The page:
Express Pharma

New report sets out clear steps pharma cos to curb AMR risk in antibiotic production

The report also demonstrates how proactively adopting and scaling responsible manufacturing practices is a critical way for companies to safeguard their business for the future, especially considering how the global policy and procurement landscapes are shifting. 

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A new report from the Access to Medicine Foundation, an independent non-profit organisation, zeroes in on responsible manufacturing, setting out three clear areas pharma companies can focus on to ensure they limit AMR risk when manufacturing their antibiotics.  

Since the first AMR Benchmark in 2018, the Foundation has been assessing how some of the world’s leading producers of antibiotics perform on limiting AMR risk from manufacturing. Despite progress, significant gaps remain. This new report analyses responsible manufacturing more closely, identifying clear examples from companies that are developing practices to limit AMR risk from manufacturing more effectively. 

The report analyses selected companies of varying sizes that manufacture and market antibiotics – including research-based pharma companies, generic medicine manufacturers and business-to-business providers. The report specifically mentions Abbott; Aurobindo; Centrient;* Fresenius Kabi; GSK; Pfizer; Novartis and its generics division, Sandoz;** Shionogi; Teva; and Viatris.  

Pharma companies like these, which hold market authorisations for antibiotics, are uniquely positioned to drive change across the antibiotic supply chain, and can help transform the industry. Not only can they prioritise responsible manufacturing at the manufacturing sites they own and operate, but they have the ability to influence the standards and practices of the various third-party suppliers they contract in the production of their lifesaving medicines.   

“The role of the pharma industry in tackling AMR has never been more critical. Responsible manufacturing is among the ways in which they can help prevent drug resistance from becoming uncontrollable – and can ensure that the production of their lifesaving antibiotics does not cause unintended harm to human health or the environment. We have seen that progress is possible, but we now need more companies to seize the opportunities we have identified to accelerate industry-wide change,” said Jayasree K Iyer, CEO, Access to Medicine Foundation. 

To support and enable progress, this report identifies three specific areas that companies need to focus on to strengthen their responsible manufacturing practices and limit AMR risk more effectively. 

  • Companies need to prioritise effective wastewater management methods to establish, quantify and monitor discharge limits for ensuring wastewater safety at their own manufacturing sites.  
  • By utilising their unique positions in the supply chain, companies can transform the industry. 
  • Ensuring transparency and accountability across the antibiotic supply chain is crucial. 

The report finds beyond curbing AMR, engaging in responsible manufacturing practices will also be critical to ensuring business continuity within the context of the wider global health landscape.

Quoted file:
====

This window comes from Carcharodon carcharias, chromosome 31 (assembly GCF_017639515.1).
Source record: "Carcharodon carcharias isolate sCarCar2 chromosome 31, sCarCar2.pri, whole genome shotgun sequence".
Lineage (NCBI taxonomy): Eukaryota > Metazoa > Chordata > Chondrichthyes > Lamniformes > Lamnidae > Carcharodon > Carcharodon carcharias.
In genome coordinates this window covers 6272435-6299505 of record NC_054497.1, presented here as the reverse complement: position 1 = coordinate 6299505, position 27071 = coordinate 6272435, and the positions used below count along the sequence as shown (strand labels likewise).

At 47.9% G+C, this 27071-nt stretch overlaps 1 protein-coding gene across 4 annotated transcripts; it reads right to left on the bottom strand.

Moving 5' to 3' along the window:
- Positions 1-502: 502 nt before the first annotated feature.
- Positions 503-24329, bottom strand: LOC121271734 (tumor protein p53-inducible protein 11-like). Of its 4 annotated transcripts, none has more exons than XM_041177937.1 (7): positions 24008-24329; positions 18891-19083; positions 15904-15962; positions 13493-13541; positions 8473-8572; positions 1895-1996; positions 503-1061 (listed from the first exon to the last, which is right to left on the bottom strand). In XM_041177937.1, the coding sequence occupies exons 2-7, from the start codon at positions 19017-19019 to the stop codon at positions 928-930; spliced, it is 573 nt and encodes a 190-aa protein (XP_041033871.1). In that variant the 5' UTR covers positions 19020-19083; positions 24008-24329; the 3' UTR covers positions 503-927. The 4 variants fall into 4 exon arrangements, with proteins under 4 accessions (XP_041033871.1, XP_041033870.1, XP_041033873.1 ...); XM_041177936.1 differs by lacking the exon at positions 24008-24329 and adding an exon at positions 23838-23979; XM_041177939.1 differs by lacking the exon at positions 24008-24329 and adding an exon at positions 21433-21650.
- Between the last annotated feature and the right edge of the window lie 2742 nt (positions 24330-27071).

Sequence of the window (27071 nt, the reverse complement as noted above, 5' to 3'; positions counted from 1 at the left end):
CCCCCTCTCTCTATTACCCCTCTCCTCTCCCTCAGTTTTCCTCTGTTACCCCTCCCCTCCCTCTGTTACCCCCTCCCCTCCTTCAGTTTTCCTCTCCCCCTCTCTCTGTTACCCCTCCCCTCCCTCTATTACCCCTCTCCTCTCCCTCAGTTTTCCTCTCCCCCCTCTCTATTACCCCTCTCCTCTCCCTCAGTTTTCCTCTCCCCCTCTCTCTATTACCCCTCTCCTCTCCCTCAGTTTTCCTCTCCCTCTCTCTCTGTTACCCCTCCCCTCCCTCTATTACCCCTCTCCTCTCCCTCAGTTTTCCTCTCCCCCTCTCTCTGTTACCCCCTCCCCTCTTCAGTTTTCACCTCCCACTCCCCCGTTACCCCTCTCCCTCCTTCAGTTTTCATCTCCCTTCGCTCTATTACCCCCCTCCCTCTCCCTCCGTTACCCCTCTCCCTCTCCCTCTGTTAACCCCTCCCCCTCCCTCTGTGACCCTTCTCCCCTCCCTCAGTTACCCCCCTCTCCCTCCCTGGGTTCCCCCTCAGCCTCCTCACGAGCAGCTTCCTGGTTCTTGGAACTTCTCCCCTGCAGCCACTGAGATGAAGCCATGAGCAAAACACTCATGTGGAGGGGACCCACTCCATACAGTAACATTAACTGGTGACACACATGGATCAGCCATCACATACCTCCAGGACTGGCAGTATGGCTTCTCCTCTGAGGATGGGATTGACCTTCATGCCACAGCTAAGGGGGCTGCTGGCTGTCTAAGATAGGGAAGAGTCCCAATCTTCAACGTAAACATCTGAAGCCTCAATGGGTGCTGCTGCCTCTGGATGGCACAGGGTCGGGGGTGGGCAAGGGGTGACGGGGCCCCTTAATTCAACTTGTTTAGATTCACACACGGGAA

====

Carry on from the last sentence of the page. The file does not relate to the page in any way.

Stakeholders – including procurers, investors and regulators – are already looking to pharma companies that demonstrate their commitment to limiting their impact on AMR and the environment. This report offers practical examples that both large and small players can follow to ensure they meet these expectations. By investing in responsible manufacturing, companies can help curb rising drug resistance while positioning themselves favourably in the market,” said Marijn Verhoef, Director of Operations and Research, Access to Medicine Foundation. 

Procurers, for example, who can consider criteria related to the environment and sustainability when making purchasng decisions, are increasingly expecting companies to demonstrate comprehensive and effective practices to keep antibiotic waste within limits. 

Notably, three companies in scope of the report – Fresenius Kabi, Sandoz and Viatris – were awarded with tenders as part of the Norwegian Hospital Procurement Agency’s 2019 sustainable pilot procurement programme. The companies won the tenders partly by achieving the highest score on environmental criteria, which specifically considered whether companies had environmentally friendly production in place to reduce the risk of AMR.  

More investors also now view AMR as a systemic risk that needs to be considered within environmental, social and governance (ESG) standard-setting and reporting frameworks. There are also signs that regulation aimed at reducing AMR risk from manufacturing, which is currently lacking, may be introduced, or strengthened, in several countries.  



*Centrient is a business-to-business provider of antibiotics and antifungals and has not been assessed in any of the three iterations of the AMR Benchmark.  

**Novartis has announced that it will separate its generic division, Sandoz, into a standalone company by way of a 100% spin-off, planned for Q4 2023. 

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